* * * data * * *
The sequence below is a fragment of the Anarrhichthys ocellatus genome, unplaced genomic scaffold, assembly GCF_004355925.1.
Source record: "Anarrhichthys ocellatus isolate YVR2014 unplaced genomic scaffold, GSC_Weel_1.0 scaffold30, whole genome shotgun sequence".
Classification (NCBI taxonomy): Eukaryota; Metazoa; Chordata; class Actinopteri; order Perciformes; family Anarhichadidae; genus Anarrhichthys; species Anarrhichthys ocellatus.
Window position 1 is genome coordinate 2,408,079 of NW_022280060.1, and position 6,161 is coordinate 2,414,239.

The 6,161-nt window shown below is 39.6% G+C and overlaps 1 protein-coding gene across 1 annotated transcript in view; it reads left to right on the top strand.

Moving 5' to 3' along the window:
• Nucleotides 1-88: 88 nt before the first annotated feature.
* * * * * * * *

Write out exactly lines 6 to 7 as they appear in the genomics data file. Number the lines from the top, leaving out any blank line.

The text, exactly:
Moving 5' to 3' along the window:
• Nucleotides 1-88: 88 nt before the first annotated feature.